- Hydration. Stay hydrated by drinking 8-10 glasses of water a day. Avoid alcohol for two weeks and while you are still having to take pain medication.
- Physical Activity. Do NOT remain in bed all day. Although it will be uncomfortable it is imperative that you move around and at least take walks around the house in order to facilitate healing. Avoid lifting more than 5lbs, straining, bending, or any cardio activity.
- Exercise. Light physical activity may be resumed 3-4 weeks after surgery. Remember to start easy and build back up to your previous exercise levels. At 4- 6 weeks or when further instructed by Dr. Anderson, more intense exercise can be started. Just know that swelling may transiently be worse with exercise.
- Compression Garment. Expect to wear a compression garment all day and night for the first three weeks, and for a few weeks thereafter as wanted or suggested by your surgeon. The garment should fit snug but not too tight that you have trouble breathing or you develop wounds or blisters from the compression. Wear your garment at all times except for when you are showering or to wash it. This will help with minimizing swelling and help in contouring the body.
- Driving. Do NOT operate a vehicle or make important decisions until you have been off pain medications for 24 hours. Use good judgment. After being off pain medications automobile travel can be resumed, although frequent breaks are needed approximately every 2 hours to prevent blood pooling and clots.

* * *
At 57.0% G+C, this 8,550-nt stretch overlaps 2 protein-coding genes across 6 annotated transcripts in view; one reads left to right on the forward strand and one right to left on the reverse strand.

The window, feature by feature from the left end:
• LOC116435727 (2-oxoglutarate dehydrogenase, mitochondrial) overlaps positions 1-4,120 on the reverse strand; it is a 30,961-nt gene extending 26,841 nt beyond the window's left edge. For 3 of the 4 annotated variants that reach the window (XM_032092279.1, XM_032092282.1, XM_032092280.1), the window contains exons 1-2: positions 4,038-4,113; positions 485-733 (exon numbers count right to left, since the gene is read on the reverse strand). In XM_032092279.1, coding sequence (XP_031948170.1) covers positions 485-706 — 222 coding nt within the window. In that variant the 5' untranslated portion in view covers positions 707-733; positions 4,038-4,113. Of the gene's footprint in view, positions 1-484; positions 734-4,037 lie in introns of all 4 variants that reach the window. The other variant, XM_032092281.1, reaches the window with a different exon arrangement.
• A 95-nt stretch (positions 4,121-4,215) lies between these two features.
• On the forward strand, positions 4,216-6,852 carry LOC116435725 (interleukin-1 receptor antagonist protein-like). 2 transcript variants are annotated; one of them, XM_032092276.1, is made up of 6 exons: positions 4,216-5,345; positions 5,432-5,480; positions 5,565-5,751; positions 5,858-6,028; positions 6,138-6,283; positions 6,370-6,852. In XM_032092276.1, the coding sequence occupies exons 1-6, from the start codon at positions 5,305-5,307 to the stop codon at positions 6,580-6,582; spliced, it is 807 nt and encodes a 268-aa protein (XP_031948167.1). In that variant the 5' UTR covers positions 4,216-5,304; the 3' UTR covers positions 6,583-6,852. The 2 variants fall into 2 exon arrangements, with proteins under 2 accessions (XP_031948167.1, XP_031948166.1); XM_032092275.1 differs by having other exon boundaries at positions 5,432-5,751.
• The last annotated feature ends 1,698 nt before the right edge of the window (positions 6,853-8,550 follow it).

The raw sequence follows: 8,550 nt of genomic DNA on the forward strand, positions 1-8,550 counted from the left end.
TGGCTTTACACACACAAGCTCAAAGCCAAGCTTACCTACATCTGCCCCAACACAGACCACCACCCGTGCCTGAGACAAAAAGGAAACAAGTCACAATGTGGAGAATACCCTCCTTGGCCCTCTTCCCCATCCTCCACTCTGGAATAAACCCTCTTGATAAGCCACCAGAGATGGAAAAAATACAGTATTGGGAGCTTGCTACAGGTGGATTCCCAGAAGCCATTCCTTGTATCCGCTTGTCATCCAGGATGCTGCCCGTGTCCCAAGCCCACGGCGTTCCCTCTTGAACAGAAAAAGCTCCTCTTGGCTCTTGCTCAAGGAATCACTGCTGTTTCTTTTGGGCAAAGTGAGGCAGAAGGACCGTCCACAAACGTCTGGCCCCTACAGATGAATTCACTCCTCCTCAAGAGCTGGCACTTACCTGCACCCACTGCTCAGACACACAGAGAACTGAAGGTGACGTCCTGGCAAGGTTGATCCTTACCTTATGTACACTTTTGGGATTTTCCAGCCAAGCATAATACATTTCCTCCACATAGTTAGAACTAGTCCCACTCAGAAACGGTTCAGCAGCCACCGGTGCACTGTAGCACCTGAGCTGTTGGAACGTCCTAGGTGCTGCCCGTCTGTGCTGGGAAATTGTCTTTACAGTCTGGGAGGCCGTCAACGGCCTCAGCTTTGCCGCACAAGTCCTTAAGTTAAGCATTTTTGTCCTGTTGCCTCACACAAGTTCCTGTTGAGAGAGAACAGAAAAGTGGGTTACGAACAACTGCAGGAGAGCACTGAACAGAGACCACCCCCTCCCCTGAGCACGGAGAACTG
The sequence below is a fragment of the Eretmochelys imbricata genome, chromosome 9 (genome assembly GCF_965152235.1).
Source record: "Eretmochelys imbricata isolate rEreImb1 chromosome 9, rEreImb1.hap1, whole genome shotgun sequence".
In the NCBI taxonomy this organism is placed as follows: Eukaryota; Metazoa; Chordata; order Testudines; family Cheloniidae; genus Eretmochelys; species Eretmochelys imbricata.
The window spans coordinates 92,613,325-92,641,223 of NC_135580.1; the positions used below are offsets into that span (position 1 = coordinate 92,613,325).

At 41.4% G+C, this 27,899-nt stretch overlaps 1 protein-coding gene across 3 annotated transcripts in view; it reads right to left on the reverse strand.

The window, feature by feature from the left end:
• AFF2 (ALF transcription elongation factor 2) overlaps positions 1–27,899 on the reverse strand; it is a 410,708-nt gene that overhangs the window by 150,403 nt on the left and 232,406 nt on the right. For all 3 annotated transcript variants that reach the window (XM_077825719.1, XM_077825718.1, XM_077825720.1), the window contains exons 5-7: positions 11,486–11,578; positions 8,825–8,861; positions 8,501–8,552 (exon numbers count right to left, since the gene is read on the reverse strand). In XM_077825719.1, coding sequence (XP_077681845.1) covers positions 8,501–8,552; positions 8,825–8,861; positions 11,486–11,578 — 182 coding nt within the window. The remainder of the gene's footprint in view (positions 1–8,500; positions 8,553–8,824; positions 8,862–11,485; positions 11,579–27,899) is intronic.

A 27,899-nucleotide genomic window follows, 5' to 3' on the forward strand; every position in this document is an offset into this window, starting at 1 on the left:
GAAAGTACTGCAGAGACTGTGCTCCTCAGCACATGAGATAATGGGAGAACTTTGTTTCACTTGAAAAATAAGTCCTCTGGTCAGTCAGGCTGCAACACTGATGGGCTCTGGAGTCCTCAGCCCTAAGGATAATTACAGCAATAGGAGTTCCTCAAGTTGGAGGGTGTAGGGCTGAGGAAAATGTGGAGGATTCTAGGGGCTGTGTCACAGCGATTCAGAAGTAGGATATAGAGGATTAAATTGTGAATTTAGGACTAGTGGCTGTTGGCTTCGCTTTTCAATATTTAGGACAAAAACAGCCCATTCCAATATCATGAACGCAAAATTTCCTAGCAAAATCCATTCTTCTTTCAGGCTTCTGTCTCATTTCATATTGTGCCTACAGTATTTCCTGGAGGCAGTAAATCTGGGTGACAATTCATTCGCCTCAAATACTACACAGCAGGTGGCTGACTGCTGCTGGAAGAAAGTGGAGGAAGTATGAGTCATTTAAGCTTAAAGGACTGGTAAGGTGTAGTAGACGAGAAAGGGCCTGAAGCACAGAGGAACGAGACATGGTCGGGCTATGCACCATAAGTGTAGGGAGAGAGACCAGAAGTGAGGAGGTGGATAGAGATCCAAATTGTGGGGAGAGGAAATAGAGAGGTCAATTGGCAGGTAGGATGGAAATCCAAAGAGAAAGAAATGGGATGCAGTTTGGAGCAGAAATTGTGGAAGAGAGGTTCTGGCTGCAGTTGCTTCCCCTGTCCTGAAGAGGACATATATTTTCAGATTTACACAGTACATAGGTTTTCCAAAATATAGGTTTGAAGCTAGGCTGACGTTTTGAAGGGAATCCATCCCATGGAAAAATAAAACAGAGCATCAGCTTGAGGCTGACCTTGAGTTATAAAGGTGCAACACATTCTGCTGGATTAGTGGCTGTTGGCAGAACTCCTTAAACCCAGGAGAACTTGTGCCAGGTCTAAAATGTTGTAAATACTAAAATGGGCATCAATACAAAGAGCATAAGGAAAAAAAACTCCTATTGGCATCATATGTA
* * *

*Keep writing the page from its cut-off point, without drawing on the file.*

- Return to work. Most patients require approximately 7-14 days off work depending on their job responsibilities. Returning to work with a light schedule initially or even part-time can be beneficial as well.
- Travel. Automobile travel can resume though frequent breaks are needed, approximately every 2 hours to prevent blood pooling and clots. Airline travel is restricted until 1-week postop. You will notice increased swelling with airline travel and this can happen even 6-8 weeks postop related to the pressure changes that occur.
- Sexual Intercourse. Sexual activity can be resumed when you feel ready with no restrictions and incisions have adequately healed.
- Showering. You may shower with assistance the day following surgery. Remove your garment. Incisions are covered with a waterproof dressing and require no attention. Replace garment after your shower.
- Hot Tubs/Baths/Swimming Pools. No tub baths or Jacuzzi until your incisions have healed, and approved by your surgeon, which is usually around 3-4 weeks. It is best to wait one month for hot tubs as they tend to have more bacteria than regular chlorinated swimming pools.
HOW TO TAKE CARE OF YOUR INCISIONS